Edit VNC startup script for user test (/home/users/test/.vnc/xstartup) and put following contents in it to get LXDE up and running in VNC session.


[ -x /etc/vnc/xstartup ] && exec /etc/vnc/xstartup
[ -r /.Xresources ] && xrdb /.Xresources

xsetroot -solid grey
ck-launch-session dbus-launch lxsession -s LXDE -e LXDE &

Finally lets start VNC server:

[root@tld]# service vncserver start

You can now connect with yout VNC client to, run virt-manager and start creating virtual machines.

Bridged networking

You will probably want to use bridged networking to connect your virtual machines directly instead of using NAT. To make bridge with just eth0 interface create configuration based on example belows:





Thats all. Restart network and you are done.

[root@tld]# service network restart


It is good idea to keep virtual machine data on separate storage. For example to use LVM volume group as storage pool you need to do following in virt-manager:

  • Select libvirt connection by clicking on it.
  • Go to “EditConnection details” menu and click “Storage” tab.
  • Click “+” icon at bottom left to add new storage. In next dialog choose “logical: LVM Volume Group” as type and enter volume group name in “Name” field. Click forward. Enter device name in “Target path” field ie. “/dev/storage” and click “Finish” if everything is ok.

You'll now be able to use your storage pool when creating virtual machines.

Managing multiple hosts

To manage remote hosts just add new connection in virt-manager GUI. Choose “FileAdd new connection”. Choose “QEMU/KVM” as “Hypervisor”, tick “Connect to remote host”, set “Method” to “SSH”, enter username and hostname. If your SSH server runs on nonstandard port add it to hostname after colon, ie.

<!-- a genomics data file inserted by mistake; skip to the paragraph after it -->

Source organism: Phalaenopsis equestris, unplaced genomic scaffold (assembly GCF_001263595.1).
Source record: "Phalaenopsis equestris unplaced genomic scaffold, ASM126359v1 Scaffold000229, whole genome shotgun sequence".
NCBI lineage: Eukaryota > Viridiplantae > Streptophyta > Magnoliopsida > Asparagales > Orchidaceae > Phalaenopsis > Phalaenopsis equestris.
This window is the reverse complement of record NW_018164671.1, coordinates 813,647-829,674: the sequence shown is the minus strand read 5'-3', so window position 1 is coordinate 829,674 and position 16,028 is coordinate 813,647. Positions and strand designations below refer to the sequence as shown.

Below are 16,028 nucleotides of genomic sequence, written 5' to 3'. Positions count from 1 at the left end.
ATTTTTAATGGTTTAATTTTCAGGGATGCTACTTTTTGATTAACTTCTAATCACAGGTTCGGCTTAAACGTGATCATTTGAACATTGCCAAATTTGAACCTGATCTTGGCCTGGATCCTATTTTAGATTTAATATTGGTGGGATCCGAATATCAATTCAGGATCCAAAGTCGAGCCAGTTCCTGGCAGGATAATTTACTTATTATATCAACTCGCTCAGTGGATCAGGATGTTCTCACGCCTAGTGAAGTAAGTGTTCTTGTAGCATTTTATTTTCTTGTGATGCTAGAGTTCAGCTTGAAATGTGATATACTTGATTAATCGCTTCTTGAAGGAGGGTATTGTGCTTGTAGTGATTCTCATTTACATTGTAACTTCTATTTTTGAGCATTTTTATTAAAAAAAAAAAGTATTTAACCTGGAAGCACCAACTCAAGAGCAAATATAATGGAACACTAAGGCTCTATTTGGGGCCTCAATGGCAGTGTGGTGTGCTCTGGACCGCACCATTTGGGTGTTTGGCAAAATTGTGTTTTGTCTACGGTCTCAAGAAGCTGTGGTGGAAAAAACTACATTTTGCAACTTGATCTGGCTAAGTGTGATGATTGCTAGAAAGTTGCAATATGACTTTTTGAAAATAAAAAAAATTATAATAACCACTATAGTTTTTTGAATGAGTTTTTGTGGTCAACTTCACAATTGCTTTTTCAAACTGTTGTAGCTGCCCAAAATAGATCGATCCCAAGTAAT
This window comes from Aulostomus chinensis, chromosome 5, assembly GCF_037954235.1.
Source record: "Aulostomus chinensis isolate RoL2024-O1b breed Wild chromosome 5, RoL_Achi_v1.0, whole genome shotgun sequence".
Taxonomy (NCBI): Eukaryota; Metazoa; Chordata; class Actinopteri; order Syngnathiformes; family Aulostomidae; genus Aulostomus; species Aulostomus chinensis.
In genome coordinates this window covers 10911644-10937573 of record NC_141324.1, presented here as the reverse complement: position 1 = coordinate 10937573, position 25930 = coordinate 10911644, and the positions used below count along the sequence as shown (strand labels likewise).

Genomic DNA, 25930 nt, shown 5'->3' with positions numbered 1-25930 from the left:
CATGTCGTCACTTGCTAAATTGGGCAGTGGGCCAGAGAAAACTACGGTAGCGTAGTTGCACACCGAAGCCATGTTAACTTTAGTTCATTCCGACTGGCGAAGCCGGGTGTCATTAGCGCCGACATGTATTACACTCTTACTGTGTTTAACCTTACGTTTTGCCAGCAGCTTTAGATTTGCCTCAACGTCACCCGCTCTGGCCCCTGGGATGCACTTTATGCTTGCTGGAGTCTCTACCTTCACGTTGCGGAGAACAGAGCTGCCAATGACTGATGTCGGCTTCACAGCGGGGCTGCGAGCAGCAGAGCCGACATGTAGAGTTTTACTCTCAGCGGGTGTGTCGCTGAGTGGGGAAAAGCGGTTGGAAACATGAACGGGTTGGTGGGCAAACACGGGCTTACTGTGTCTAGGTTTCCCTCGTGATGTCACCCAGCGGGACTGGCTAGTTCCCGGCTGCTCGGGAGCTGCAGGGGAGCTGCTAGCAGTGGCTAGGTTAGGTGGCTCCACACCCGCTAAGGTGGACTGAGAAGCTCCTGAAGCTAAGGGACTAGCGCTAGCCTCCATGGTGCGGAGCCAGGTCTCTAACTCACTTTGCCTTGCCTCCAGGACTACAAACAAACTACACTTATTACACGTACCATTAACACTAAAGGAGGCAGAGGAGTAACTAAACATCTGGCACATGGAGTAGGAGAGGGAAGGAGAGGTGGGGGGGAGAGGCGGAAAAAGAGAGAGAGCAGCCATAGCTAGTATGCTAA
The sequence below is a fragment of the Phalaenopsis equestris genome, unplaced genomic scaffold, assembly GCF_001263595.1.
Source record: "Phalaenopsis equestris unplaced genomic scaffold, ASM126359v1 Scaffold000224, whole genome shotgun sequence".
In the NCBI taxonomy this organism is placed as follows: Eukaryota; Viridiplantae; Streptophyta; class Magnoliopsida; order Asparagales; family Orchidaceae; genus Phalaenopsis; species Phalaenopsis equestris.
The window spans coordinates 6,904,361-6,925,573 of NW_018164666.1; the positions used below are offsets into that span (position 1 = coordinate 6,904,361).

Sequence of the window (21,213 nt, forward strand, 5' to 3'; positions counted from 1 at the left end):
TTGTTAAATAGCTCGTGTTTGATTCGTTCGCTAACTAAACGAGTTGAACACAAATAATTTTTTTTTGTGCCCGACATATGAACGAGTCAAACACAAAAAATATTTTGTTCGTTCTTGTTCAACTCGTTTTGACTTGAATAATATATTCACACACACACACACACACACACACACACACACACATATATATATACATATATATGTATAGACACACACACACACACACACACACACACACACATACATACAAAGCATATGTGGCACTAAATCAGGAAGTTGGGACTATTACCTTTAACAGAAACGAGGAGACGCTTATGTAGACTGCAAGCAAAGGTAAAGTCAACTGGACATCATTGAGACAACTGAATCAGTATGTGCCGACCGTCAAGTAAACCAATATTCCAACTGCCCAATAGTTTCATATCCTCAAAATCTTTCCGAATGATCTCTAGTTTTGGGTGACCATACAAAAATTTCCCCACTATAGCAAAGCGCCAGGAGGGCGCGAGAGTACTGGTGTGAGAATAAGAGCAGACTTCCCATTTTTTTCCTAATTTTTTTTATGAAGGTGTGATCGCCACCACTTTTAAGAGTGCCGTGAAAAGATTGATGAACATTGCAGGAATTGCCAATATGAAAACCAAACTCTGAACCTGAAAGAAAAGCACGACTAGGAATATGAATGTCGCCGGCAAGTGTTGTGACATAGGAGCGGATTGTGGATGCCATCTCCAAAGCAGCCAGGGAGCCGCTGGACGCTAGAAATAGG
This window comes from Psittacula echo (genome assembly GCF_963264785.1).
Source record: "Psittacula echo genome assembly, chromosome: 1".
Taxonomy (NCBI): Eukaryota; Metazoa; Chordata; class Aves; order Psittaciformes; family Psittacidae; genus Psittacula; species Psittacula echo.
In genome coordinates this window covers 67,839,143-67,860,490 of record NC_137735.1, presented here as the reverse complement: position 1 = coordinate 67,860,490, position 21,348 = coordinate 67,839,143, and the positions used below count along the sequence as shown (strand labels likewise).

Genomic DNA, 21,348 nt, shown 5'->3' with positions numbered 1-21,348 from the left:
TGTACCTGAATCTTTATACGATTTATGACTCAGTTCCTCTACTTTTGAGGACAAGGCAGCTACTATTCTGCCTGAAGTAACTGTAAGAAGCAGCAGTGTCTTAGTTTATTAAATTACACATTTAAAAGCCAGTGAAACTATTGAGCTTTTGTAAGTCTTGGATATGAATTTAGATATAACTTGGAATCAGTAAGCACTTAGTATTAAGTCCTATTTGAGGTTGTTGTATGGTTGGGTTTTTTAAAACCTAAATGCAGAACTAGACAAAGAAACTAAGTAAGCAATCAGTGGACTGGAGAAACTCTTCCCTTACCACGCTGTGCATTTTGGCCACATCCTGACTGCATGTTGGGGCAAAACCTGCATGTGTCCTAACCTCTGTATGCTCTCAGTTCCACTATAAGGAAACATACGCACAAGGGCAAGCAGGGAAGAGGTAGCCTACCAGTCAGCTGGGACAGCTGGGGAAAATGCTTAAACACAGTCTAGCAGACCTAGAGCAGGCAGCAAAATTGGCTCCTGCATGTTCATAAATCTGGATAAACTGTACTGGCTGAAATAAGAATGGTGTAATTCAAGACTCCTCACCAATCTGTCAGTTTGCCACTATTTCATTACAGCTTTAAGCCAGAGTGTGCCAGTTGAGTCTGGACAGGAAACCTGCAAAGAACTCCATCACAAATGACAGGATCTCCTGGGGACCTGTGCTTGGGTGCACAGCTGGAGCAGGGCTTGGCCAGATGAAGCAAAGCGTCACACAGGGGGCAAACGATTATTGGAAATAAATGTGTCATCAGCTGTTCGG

Live migration of virtual machine between hosts

KVM supports live migration of running virtual machines between hosts. There is “Migrate” option in context menu in virt-manager afer right clicking on virtual machine, but it doesn't allow to migrate storage. We will use virsh command to accomplish this task.

First please create exact copy of storage devices on new host. For example if you are using LVM just create logical volumes with same names and sizes. If volume group name differs on new host create proper symlink in /dev. You may remove it after migration finishes.

If you are using bridged networking you must have bridge inteface with same name on both hosts. If it is not possible you will have to disable networking temporarily in virtual machine, remove network interface for migration and recreate it later on new host.

To perform actual migration run following command as root on source host:

virsh migrate --live VM-1 qemu+ssh://[email protected]:2222/system --copy-storage-all --verbose --persistent --undefinesource


  • VM-1 - full name of virtual machine on source host
  • user - username of account with SSH access and full KVM management access on destination host
  • 2222 - nonstandard SSH port on destination host